Jim Fehlinger wrote:
> Not to be coy, I will admit that I'm thinking in particular about
> the philosophy of seed AI sketched in Eliezer Yudkowsky's CaTAI
> 2.2[.0] ( http://www.singinst.org/CaTAI.html ). I've never quite
> been able to figure out which side of the cognitive
> vs. post-cognitive or language-as-stuff-of-intelligence vs.
> language-as-epiphenomenon-of-intelligence fence this document
> comes down on. There are frustratingly vague hints of **both**
I guess that makes me a post-post-cognitivist, then.
Because what I was thinking when I read your preamble was "Hm, the old
debate about symbols, representational power, and so on. I'm well out of
Intelligence ("problem-solving", "stream of consciousness") is built from
thoughts. Thoughts are built from structures of concepts ("categories",
"symbols"). Concepts are built from sensory modalities. Sensory
modalities are built from the actual code.
A classical AI can sort-of represent the "structure" part of "concept
structures", but this is the least interesting part, and there never were
any actual concepts to back them up, just LISP tokens serving as a
placeholder for concepts. No amount of targeting information will enable
you to construct a thought if there are no concepts to construct it with
and no modality workspace for the thought to be constructed in.
"Language", I suppose, would be the innate knowledge of syntax that
combines with our knowledge of semantic possibilities to enable us to
translate a serial stream of concept-invoking words into a structure of
mutually targeting and modifying concepts, such that invoking all the
concepts within the structure creates an articulated thought in the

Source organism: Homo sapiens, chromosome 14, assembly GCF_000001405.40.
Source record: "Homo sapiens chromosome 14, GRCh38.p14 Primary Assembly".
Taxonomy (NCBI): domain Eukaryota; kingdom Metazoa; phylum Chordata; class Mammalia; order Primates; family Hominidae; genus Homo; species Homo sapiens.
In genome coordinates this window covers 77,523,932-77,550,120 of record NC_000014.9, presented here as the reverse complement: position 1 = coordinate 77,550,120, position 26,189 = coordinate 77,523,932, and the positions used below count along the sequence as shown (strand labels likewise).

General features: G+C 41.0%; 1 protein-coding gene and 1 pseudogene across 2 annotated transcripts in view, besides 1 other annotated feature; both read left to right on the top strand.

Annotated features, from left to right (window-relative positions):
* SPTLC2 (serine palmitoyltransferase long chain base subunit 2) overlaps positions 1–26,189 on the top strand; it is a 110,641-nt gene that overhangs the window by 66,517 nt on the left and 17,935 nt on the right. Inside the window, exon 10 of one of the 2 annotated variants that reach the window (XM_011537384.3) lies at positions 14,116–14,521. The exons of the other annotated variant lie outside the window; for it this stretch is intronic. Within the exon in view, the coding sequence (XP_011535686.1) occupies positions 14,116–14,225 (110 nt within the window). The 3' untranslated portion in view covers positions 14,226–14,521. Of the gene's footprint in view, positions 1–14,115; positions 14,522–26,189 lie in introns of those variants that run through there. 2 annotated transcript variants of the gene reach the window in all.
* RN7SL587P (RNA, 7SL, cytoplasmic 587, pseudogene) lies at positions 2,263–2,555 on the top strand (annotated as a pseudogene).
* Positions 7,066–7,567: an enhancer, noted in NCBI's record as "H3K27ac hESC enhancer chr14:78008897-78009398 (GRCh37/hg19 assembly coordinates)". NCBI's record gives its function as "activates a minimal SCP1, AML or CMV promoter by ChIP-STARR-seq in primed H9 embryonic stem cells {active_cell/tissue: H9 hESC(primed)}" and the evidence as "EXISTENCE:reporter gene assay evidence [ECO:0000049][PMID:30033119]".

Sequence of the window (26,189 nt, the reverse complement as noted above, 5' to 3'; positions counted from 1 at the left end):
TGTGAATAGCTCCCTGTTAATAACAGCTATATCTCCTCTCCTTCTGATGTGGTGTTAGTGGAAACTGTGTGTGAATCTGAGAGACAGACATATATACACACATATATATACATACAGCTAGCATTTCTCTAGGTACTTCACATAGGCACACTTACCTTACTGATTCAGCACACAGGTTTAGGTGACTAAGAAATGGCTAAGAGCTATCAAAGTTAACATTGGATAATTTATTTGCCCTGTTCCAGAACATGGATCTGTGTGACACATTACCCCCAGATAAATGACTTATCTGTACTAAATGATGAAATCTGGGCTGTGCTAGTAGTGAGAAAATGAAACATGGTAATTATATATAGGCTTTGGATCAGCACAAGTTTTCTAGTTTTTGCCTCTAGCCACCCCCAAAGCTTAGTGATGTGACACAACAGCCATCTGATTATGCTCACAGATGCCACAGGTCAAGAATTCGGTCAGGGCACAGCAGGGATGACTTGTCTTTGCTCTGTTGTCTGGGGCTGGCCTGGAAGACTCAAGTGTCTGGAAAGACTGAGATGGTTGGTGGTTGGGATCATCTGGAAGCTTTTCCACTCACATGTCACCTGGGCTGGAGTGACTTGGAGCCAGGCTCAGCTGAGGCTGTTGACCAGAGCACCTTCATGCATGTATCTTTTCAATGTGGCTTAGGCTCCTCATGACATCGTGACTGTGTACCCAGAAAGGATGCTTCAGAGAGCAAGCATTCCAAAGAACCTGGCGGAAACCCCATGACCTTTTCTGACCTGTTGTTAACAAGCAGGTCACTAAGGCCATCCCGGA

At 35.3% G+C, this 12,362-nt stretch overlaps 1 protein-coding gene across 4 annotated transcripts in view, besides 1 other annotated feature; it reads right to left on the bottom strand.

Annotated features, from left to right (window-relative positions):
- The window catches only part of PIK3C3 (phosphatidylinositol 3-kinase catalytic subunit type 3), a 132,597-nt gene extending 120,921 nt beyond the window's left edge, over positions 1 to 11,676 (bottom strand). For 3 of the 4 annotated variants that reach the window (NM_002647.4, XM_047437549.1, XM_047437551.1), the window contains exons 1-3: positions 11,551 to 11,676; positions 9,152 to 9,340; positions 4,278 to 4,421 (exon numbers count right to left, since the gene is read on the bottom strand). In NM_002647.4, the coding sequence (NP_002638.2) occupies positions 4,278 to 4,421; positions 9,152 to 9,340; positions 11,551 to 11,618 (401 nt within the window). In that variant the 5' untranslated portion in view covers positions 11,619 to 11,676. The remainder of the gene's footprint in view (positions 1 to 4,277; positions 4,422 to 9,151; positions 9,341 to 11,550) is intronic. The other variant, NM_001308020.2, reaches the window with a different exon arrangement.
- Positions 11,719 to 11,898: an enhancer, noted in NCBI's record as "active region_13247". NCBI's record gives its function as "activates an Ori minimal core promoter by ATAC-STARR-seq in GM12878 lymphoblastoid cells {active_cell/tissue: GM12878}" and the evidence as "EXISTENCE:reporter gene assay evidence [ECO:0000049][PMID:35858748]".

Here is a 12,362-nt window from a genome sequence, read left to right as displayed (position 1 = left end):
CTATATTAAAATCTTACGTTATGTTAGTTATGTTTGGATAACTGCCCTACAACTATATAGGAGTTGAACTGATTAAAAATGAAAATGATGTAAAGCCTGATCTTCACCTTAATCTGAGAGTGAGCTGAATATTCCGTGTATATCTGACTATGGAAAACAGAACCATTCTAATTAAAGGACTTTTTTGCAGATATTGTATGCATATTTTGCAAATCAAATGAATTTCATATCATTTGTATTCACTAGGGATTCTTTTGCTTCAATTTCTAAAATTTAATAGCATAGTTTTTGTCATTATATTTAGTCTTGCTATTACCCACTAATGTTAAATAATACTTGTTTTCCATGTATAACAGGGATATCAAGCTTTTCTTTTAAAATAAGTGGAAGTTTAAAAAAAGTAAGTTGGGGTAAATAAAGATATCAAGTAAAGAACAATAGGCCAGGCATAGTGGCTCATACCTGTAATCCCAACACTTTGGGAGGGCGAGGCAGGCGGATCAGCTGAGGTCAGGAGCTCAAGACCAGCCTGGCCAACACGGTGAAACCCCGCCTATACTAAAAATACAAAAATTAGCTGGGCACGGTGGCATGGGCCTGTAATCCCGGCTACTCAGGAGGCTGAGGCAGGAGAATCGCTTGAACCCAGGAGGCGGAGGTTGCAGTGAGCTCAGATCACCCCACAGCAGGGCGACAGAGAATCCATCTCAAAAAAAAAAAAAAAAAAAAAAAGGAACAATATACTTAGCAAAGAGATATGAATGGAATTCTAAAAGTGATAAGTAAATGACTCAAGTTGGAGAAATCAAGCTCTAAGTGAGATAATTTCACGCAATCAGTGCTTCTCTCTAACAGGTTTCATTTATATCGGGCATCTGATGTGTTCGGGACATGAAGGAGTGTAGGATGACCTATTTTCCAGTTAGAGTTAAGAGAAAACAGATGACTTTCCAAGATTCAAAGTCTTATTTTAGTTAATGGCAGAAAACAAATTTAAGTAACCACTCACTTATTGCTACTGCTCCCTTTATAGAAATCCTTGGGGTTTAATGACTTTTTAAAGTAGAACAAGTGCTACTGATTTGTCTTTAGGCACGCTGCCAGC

workspace area of the sensory modalities. For example, "green hotdog",
adjective-noun, "green" modifies "hotdog", "hotdog" fires first, then
"green" fires and modifies it, and the end result is a picture of a green
hotdog mapped out across the neurons of your visual cortex. This picture
is where the best part of the representational power comes in. You can
get a fair degree of representational power from pure deductive reasoning
some of the time, but learning new concepts, or how to deductively
manipulate concepts, requires the capability for sensory reconstruction.
So if you want to know whether CaTAI is symbolic or connectionist AI, the
answer is a resounding "No". This is one of the old, false dichotomies
that helped to cripple the field of AI.
As for emotions, they provide some powerful cognitive capabilities as well
as being the strings whereby our goal systems are manipulated in adaptive
ways. But the cognitive capabilities can be duplicated as simple
reasoning without the need to screw up the entire goal system
architecture. An emotionless human is stupid; an AI is not "emotionless"
but simply a being that reasons and chooses in other ways.
-- -- -- -- --
Eliezer S. Yudkowsky http://singinst.org/
Research Fellow, Singularity Institute for Artificial Intelligence
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